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from year to year were closely alike. In horizontal force portion of the range of temperature on the hydrogen scale the annual changes recorded at the two stations did not are given in the following table :agree so closely, and on the average the change at Falmouth was somewhat the greater.

At 120° abs. At 180* abs. At 34 ahs. Ice ...

O 0062 0'0058 Whilst the mean daily range of temperature at Falmouth

0:00 S2 Naphthaline

0'0013 -a seaside station-is notably less than at Kew, the daily

0'00091 Aniline ...


O'00086 0'00070 ranges of declination at the two places are as nearly as possible equal, and the daily range of horizontal force is Nitrophenol (para)

0'0008; 000070 Glycerine

0'00078 O'noods OvO076 somewhat larger at Falmouth.

Paraffin wax ...

0'00060 The annual variation of diurnal temperature range is

0'00065 00006 B-Naphthol

O'00067 again notably less at Falmouth than at Kew, the winter

0'00065 O'DOCÓZ Diphenylamine

0.00058 0'00054 009032 range at the former station being relatively high, and the summer range low. There is in this case a somewhat Geological Society, December 21, 1904.-Dr. J. E. Mart. analogous state of matters in magnetics, the difference F.R.S., president, in the chair.-On certain genera and between the diurnal ranges at midsummer and midwinter species of Lytoceratidæ : S. S. Buckman. This paper deals being relatively less at Falmouth than at Kew.

with certain specimens sent by Mr, Beeby Thompson from Analysing the diurnal inequality of temperature into the Northampton Sands, one of which is remarkable for its harmonic terms, General Strachey (Phil. Trans. for 1893) homoeomorphy with Phylloceras.—The Leicester caritfound that the local time of occurrence of the maxima was quakes of August 4, 1893, and June 21, 1904: Dr. C. distinctly earlier at Kew than at Falmouth, the difference Davison. The earthquake of 1893 was a twin, with its being greatest for the 24-hour term, for which it amounted principal epicentre between Markfield and Woodhouse to nearly an hour. When the declination and horizontal Eaves, and the other near Tugby, about seventeen miles force diurnal inequalities are similarly analysed, the local to E. 34o S. Its disturbed area contains about 2200 square times of occurrence of the maxima are so nearly alike at miles. On June 21, 1904, two shocks were felt: the first the two stations that it is impossible to say with certainty a very slight one, at about 3-30 a.m., the second at 5,28 a.m. which is the earlier. This result applies to the average The epicentre of the earlier shock was in the neighbourhood year of a sun-spot cycle.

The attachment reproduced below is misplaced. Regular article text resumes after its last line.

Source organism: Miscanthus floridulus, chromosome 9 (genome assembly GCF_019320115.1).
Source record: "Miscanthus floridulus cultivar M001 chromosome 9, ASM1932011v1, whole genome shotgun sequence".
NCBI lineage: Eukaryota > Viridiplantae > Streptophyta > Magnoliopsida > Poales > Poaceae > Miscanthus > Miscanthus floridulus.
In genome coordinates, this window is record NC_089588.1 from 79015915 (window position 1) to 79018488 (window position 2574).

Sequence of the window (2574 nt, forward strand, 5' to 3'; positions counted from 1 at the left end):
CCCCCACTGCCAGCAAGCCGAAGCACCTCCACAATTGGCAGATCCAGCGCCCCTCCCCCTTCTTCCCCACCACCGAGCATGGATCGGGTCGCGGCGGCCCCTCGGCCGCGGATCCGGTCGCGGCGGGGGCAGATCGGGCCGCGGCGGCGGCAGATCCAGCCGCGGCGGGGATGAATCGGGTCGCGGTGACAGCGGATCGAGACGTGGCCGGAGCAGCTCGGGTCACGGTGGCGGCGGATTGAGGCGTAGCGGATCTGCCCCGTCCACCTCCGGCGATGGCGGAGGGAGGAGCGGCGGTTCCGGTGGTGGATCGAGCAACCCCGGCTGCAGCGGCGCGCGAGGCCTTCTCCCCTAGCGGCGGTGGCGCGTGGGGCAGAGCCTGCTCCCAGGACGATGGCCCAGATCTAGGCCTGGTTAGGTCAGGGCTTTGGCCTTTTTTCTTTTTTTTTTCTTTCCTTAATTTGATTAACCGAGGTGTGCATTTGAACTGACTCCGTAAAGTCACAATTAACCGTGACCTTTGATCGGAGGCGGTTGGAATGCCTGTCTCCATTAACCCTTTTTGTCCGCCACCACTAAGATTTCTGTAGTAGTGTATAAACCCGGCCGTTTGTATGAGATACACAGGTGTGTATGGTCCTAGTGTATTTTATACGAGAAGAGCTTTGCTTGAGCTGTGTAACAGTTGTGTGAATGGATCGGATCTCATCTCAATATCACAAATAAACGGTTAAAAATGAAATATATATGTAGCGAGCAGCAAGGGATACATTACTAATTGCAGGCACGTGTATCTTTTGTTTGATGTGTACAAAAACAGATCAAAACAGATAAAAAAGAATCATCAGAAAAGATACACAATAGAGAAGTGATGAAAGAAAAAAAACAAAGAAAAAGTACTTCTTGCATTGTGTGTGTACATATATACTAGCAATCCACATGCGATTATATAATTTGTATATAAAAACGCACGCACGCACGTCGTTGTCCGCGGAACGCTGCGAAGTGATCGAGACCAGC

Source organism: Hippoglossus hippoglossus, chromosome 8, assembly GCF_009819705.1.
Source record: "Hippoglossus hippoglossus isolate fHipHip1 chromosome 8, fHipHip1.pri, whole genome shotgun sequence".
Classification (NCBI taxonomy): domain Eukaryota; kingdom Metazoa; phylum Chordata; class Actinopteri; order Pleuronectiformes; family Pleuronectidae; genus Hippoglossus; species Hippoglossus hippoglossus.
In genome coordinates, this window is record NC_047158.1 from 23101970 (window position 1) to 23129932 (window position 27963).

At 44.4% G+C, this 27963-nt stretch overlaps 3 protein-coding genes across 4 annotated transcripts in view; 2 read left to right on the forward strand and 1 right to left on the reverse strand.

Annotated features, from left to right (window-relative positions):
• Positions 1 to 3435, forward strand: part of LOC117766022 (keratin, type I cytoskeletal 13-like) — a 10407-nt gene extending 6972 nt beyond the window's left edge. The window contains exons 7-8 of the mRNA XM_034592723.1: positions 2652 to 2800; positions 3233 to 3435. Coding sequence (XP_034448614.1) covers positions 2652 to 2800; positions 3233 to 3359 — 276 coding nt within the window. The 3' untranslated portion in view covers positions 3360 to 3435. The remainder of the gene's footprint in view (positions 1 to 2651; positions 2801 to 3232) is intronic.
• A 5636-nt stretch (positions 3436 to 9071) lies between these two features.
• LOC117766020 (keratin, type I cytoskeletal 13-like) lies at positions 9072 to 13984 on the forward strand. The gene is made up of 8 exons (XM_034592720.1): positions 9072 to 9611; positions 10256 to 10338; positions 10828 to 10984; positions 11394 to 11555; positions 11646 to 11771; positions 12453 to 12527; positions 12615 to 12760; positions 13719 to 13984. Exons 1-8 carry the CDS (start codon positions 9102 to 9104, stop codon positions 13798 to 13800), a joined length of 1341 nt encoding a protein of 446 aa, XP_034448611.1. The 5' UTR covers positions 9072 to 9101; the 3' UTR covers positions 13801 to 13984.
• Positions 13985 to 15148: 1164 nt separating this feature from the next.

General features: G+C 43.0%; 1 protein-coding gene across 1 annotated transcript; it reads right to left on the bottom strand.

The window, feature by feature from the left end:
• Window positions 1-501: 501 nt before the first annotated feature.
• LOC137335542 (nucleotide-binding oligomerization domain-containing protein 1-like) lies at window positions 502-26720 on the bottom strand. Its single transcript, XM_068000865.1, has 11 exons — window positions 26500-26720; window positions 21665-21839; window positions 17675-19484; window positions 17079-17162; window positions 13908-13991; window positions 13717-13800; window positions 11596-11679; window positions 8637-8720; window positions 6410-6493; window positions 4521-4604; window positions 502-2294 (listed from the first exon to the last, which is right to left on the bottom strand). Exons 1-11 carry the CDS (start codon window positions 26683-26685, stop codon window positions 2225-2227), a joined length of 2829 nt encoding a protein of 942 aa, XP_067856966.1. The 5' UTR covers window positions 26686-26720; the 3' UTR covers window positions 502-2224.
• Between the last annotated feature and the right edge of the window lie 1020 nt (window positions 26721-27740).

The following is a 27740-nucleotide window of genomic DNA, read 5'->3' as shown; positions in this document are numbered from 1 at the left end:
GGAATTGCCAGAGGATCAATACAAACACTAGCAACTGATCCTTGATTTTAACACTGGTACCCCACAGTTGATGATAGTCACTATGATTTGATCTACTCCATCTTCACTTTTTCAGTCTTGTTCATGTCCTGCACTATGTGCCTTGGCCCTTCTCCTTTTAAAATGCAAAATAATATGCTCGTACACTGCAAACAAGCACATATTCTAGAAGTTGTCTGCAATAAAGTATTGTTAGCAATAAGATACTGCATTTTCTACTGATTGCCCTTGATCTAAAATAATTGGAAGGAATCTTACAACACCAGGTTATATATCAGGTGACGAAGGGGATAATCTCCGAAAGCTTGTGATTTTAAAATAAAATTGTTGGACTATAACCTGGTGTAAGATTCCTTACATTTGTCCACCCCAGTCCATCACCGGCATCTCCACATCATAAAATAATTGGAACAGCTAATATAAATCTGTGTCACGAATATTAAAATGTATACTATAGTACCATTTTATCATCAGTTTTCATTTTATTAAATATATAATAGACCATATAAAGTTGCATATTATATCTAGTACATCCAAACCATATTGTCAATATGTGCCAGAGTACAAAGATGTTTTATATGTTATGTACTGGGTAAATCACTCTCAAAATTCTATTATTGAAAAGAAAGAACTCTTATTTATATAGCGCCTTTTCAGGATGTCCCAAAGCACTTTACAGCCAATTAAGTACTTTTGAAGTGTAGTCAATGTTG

of Markfield and Groby, or near the south-eastern margin When the annual variations in the amplitudes of the daily of the north-western focus of 1893. The distance between ranges in declination and horizontal force at Kew, and of the epicentres of the earthquakes of 1904 was about twelve the 24, 12 and 8-hour terms in the diurnal inequality, were miles. Thus the foci of 1904 appear to have occupied the expressed as Fourier series, with an annual and a semi- nearer margins of the foci of 1893.-The Derby earthquakes annual term, there proved to be a remarkably close agree- of July 3, 1904 : Dr. C. Davison. Although weaker than ment between the dates of occurrence of maximum in the the earthquake of March 24, 1903, this shock, owing to its annual terms, and also in those of the semi-annual terms occurrence at 3.21 on a Sunday afternoon, was felt over for the several elements. The same phenomenon appears

a much wider area (about 25,000 square miles). As in 1903. at Falmouth, and there proves, moreover, to be a remark- the earthquake was a twin, the epicentres being almost ably close agreement between corresponding Kew and exactly coincident with those of that year, one being situated Falmouth dates. This result again applies to the average

near Ashbourne, and the other, about six or seven miles year of a sun-spot cycle.

from it, near Wirksworth and Matlock Bath.-Twin-earthApplying Wolf's formula R=a+bs, associating the range quakes: Dr. C. Davison. In a twin-earthquake, the shock R of a magnetic element with sun-spot frequency S, results consists of two maxima of intensity, or of two distinct parts are obtained for the variation of b and b/a throughout the separated by a brief interval of rest and quiet. In Great year at Falmouth very similar in character to those Britain, one in every twenty earthquakes is a twin, and previously obtained for Kew.

our strongest shocks (the Colchester earthquake of 1884. Taking the above formula, but making S represent in

the Hereford earthquake of 1896, &c.) belong to the same turn the areas of whole sun-spots, umbræ and faculæ as class. The phenomena show that twin-earthquakes cannot given by the Astronomer Royal, values are calculated for be caused by reflection or refraction of the earth-waves, or a and b in the case when R represents the range of declin- by the separation of the waves of direct and transverse ation or horizontal force in the mean diurnal inequality for vibrations, or by the repetition of the impulse within the the year. A comparison is then instituted between the